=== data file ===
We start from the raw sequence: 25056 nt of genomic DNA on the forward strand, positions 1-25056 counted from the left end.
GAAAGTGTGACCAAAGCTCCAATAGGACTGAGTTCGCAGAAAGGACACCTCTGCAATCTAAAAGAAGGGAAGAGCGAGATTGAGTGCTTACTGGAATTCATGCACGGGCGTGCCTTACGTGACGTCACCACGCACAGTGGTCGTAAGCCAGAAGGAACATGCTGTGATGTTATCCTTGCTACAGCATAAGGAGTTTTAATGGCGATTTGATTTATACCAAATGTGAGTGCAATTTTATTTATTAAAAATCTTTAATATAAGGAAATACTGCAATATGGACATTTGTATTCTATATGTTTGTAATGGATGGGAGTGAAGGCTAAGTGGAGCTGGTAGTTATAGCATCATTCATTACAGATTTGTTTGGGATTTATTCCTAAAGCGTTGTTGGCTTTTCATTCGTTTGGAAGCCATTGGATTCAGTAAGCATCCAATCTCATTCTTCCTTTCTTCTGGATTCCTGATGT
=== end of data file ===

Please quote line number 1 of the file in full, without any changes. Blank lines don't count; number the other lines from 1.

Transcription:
We start from the raw sequence: 25056 nt of genomic DNA on the forward strand, positions 1-25056 counted from the left end.